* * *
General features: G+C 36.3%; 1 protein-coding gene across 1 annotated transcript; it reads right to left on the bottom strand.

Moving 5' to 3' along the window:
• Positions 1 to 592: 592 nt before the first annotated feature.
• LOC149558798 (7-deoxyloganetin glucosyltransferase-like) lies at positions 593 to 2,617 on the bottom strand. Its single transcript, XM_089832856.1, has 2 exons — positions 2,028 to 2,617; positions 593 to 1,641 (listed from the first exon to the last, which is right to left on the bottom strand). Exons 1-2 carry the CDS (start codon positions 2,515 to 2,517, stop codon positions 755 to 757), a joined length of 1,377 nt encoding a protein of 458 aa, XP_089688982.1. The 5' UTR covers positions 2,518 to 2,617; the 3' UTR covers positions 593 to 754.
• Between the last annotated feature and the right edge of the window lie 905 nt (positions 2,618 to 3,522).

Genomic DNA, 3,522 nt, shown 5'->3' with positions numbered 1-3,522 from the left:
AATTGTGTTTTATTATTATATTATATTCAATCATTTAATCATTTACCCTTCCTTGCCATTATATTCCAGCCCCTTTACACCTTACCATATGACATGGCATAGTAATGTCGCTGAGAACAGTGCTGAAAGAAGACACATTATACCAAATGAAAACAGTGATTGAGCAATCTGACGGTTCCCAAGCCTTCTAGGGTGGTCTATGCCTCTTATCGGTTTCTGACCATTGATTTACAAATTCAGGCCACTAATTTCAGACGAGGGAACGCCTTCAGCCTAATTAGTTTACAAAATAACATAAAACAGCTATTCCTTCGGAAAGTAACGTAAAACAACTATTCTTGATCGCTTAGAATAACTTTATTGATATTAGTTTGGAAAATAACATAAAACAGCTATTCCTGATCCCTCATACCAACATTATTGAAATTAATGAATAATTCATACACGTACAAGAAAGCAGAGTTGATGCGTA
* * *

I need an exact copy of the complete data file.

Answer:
General features: G+C 36.3%; 1 protein-coding gene across 1 annotated transcript; it reads right to left on the bottom strand.

Moving 5' to 3' along the window:
• Positions 1 to 592: 592 nt before the first annotated feature.
• LOC149558798 (7-deoxyloganetin glucosyltransferase-like) lies at positions 593 to 2,617 on the bottom strand. Its single transcript, XM_089832856.1, has 2 exons — positions 2,028 to 2,617; positions 593 to 1,641 (listed from the first exon to the last, which is right to left on the bottom strand). Exons 1-2 carry the CDS (start codon positions 2,515 to 2,517, stop codon positions 755 to 757), a joined length of 1,377 nt encoding a protein of 458 aa, XP_089688982.1. The 5' UTR covers positions 2,518 to 2,617; the 3' UTR covers positions 593 to 754.
• Between the last annotated feature and the right edge of the window lie 905 nt (positions 2,618 to 3,522).

Genomic DNA, 3,522 nt, shown 5'->3' with positions numbered 1-3,522 from the left:
AATTGTGTTTTATTATTATATTATATTCAATCATTTAATCATTTACCCTTCCTTGCCATTATATTCCAGCCCCTTTACACCTTACCATATGACATGGCATAGTAATGTCGCTGAGAACAGTGCTGAAAGAAGACACATTATACCAAATGAAAACAGTGATTGAGCAATCTGACGGTTCCCAAGCCTTCTAGGGTGGTCTATGCCTCTTATCGGTTTCTGACCATTGATTTACAAATTCAGGCCACTAATTTCAGACGAGGGAACGCCTTCAGCCTAATTAGTTTACAAAATAACATAAAACAGCTATTCCTTCGGAAAGTAACGTAAAACAACTATTCTTGATCGCTTAGAATAACTTTATTGATATTAGTTTGGAAAATAACATAAAACAGCTATTCCTGATCCCTCATACCAACATTATTGAAATTAATGAATAATTCATACACGTACAAGAAAGCAGAGTTGATGCGTA